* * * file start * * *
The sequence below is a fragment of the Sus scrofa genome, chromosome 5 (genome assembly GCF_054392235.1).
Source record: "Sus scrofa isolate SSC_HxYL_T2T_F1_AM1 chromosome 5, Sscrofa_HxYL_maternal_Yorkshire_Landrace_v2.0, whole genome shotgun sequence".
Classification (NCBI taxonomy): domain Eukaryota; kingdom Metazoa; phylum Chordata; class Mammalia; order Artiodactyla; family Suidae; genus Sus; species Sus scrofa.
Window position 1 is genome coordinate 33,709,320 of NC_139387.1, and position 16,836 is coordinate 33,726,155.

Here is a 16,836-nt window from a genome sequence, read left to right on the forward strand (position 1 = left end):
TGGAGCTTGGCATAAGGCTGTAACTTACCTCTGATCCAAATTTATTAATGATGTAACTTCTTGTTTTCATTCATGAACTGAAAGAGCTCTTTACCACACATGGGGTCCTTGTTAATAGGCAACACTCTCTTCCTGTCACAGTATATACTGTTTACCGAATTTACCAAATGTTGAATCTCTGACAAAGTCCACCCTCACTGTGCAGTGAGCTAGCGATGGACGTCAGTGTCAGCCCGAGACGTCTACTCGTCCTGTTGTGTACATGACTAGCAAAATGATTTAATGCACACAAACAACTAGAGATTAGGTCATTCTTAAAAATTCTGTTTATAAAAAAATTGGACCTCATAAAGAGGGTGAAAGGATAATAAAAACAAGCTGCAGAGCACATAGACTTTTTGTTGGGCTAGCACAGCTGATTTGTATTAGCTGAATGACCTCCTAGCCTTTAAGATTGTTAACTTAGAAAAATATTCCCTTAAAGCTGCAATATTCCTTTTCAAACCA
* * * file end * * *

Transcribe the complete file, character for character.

The sequence below is a fragment of the Sus scrofa genome, chromosome 5 (genome assembly GCF_054392235.1).
Source record: "Sus scrofa isolate SSC_HxYL_T2T_F1_AM1 chromosome 5, Sscrofa_HxYL_maternal_Yorkshire_Landrace_v2.0, whole genome shotgun sequence".
Classification (NCBI taxonomy): domain Eukaryota; kingdom Metazoa; phylum Chordata; class Mammalia; order Artiodactyla; family Suidae; genus Sus; species Sus scrofa.
Window position 1 is genome coordinate 33,709,320 of NC_139387.1, and position 16,836 is coordinate 33,726,155.

Here is a 16,836-nt window from a genome sequence, read left to right on the forward strand (position 1 = left end):
TGGAGCTTGGCATAAGGCTGTAACTTACCTCTGATCCAAATTTATTAATGATGTAACTTCTTGTTTTCATTCATGAACTGAAAGAGCTCTTTACCACACATGGGGTCCTTGTTAATAGGCAACACTCTCTTCCTGTCACAGTATATACTGTTTACCGAATTTACCAAATGTTGAATCTCTGACAAAGTCCACCCTCACTGTGCAGTGAGCTAGCGATGGACGTCAGTGTCAGCCCGAGACGTCTACTCGTCCTGTTGTGTACATGACTAGCAAAATGATTTAATGCACACAAACAACTAGAGATTAGGTCATTCTTAAAAATTCTGTTTATAAAAAAATTGGACCTCATAAAGAGGGTGAAAGGATAATAAAAACAAGCTGCAGAGCACATAGACTTTTTGTTGGGCTAGCACAGCTGATTTGTATTAGCTGAATGACCTCCTAGCCTTTAAGATTGTTAACTTAGAAAAATATTCCCTTAAAGCTGCAATATTCCTTTTCAAACCA